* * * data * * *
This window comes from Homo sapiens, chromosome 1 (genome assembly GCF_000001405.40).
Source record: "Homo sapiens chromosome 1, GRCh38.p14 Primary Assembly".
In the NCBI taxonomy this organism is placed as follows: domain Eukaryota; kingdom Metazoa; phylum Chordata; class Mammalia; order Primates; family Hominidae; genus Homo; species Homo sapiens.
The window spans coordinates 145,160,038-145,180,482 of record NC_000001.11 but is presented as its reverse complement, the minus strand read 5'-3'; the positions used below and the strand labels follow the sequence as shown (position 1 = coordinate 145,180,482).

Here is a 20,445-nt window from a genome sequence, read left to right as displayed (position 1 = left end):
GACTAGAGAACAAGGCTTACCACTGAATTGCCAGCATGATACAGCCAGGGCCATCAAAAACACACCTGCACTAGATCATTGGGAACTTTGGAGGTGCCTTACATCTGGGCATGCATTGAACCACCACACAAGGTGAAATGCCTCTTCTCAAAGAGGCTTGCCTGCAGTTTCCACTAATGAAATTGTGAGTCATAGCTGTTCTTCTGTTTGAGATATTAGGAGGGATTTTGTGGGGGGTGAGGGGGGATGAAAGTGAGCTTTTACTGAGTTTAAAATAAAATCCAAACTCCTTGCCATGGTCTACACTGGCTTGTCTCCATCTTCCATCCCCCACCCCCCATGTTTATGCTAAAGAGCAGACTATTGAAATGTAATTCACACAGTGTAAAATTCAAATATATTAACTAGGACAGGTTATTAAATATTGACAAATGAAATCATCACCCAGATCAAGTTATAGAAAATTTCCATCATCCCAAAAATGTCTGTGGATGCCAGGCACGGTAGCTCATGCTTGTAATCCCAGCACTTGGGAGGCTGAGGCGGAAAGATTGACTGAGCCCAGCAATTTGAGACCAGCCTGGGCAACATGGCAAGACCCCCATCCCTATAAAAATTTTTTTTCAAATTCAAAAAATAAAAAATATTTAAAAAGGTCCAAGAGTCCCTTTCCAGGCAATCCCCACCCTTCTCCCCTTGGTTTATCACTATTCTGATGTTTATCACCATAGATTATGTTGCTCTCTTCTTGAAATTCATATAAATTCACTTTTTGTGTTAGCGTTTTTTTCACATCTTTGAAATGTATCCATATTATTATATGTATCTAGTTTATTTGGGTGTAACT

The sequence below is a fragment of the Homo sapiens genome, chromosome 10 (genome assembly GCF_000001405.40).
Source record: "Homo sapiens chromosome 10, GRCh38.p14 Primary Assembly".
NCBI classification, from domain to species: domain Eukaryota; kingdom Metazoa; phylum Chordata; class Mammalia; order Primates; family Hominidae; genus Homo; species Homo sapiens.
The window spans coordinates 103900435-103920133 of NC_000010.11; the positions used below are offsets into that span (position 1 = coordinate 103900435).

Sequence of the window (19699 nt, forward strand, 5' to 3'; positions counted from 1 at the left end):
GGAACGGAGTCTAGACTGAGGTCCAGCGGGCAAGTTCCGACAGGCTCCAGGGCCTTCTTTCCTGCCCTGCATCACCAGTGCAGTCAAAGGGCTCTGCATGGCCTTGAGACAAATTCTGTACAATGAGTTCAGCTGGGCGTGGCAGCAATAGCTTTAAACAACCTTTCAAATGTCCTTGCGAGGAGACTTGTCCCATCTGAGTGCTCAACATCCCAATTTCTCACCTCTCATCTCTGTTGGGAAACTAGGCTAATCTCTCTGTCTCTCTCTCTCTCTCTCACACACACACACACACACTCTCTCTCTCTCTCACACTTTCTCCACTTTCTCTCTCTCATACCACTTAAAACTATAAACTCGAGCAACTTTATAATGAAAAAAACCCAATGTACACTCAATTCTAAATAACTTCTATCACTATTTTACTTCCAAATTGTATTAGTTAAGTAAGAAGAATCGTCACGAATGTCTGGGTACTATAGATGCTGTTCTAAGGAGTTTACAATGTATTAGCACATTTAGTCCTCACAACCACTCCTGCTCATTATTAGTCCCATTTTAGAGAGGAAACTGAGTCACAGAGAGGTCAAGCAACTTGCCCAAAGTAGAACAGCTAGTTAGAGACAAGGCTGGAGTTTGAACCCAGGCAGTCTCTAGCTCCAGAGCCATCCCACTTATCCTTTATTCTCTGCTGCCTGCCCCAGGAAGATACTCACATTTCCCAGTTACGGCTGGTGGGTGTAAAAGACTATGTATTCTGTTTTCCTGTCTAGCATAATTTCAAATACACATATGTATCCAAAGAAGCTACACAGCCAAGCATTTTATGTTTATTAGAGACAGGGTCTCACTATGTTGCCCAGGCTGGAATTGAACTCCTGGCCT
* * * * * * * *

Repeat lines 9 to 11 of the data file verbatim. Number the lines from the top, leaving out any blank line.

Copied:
NCBI classification, from domain to species: domain Eukaryota; kingdom Metazoa; phylum Chordata; class Mammalia; order Primates; family Hominidae; genus Homo; species Homo sapiens.
The window spans coordinates 103900435-103920133 of NC_000010.11; the positions used below are offsets into that span (position 1 = coordinate 103900435).

Sequence of the window (19699 nt, forward strand, 5' to 3'; positions counted from 1 at the left end):